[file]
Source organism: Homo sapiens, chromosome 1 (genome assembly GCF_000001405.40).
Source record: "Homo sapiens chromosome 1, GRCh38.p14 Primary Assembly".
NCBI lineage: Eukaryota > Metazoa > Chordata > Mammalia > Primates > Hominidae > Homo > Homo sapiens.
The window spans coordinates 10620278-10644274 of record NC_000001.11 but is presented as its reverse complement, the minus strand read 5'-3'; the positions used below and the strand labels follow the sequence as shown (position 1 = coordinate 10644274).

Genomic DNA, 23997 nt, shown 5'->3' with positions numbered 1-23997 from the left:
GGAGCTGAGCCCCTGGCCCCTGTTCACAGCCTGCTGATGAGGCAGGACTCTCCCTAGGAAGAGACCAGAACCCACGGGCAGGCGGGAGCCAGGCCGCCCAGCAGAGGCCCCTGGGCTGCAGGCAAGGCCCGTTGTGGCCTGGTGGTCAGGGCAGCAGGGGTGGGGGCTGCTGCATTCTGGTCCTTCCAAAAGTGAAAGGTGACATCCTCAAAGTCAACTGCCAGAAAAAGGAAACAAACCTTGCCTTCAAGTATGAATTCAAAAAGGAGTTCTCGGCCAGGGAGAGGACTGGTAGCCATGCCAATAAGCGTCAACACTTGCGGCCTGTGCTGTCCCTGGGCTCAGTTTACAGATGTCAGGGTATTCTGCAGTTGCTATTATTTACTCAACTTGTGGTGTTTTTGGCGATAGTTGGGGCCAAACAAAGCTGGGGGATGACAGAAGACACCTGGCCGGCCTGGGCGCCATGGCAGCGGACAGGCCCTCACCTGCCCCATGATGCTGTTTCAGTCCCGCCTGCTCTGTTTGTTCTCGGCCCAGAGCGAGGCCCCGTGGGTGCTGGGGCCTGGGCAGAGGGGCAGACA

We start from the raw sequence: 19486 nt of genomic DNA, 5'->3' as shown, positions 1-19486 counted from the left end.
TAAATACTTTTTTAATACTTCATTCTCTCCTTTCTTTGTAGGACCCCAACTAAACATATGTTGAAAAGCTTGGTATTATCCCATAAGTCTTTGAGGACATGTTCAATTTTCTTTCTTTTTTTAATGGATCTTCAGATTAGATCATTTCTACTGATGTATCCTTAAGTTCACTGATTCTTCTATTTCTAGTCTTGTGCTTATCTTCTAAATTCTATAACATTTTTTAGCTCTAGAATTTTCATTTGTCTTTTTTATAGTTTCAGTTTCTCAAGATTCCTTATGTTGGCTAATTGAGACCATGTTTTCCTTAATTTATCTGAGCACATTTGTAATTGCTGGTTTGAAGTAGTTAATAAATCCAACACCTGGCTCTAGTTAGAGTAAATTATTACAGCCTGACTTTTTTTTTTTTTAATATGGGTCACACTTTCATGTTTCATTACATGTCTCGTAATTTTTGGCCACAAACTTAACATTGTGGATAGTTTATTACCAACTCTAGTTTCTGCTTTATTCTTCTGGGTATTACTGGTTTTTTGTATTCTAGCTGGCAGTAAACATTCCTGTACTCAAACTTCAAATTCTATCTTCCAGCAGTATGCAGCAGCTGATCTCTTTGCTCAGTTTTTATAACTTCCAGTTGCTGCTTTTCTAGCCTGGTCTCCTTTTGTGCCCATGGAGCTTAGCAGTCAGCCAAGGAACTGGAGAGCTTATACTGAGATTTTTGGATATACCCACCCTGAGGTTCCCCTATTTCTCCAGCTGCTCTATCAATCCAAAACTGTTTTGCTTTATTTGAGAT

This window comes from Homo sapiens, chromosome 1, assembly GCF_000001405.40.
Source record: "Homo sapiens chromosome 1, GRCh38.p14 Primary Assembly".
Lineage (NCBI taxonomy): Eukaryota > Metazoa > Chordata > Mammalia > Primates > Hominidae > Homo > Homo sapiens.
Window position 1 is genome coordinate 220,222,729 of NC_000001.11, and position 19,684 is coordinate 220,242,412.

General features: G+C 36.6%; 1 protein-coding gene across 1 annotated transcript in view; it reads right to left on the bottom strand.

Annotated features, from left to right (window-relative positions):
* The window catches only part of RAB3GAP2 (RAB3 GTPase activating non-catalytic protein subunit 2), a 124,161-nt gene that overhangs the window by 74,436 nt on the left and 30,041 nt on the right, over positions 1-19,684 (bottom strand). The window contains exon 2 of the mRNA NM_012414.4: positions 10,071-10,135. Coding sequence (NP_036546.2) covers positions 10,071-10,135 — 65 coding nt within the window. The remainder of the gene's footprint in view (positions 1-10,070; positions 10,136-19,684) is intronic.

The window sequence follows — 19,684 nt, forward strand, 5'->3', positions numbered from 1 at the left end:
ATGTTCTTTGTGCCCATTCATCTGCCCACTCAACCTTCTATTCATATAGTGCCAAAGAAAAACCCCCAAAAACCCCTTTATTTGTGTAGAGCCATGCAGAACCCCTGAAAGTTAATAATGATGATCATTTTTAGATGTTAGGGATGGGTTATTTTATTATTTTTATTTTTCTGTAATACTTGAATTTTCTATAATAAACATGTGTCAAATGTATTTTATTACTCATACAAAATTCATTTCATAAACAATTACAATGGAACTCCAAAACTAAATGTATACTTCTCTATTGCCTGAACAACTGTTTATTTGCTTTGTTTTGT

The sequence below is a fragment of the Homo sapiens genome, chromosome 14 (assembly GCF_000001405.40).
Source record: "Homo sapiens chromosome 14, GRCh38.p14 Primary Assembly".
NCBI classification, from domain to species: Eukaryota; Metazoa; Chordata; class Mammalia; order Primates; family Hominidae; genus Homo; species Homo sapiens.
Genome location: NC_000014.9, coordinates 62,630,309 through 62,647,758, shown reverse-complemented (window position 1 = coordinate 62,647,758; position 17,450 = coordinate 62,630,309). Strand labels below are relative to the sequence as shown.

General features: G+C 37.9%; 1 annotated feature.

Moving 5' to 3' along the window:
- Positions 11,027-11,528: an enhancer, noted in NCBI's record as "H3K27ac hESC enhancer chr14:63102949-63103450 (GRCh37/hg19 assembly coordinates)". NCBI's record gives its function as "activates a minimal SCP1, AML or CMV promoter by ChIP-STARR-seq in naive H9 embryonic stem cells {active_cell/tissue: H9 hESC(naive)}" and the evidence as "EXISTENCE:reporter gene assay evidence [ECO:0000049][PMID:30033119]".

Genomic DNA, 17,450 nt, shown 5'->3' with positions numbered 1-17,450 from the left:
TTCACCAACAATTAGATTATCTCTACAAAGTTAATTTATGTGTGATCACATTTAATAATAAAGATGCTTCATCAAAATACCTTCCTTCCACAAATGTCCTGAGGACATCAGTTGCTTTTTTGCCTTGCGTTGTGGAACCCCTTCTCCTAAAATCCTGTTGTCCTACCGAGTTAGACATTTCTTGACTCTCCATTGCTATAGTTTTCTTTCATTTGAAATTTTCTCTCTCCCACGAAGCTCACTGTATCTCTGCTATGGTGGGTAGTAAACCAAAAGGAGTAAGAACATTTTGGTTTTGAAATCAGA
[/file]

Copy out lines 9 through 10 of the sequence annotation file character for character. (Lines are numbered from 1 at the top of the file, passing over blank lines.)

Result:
This window comes from Homo sapiens, chromosome 1, assembly GCF_000001405.40.
Source record: "Homo sapiens chromosome 1, GRCh38.p14 Primary Assembly".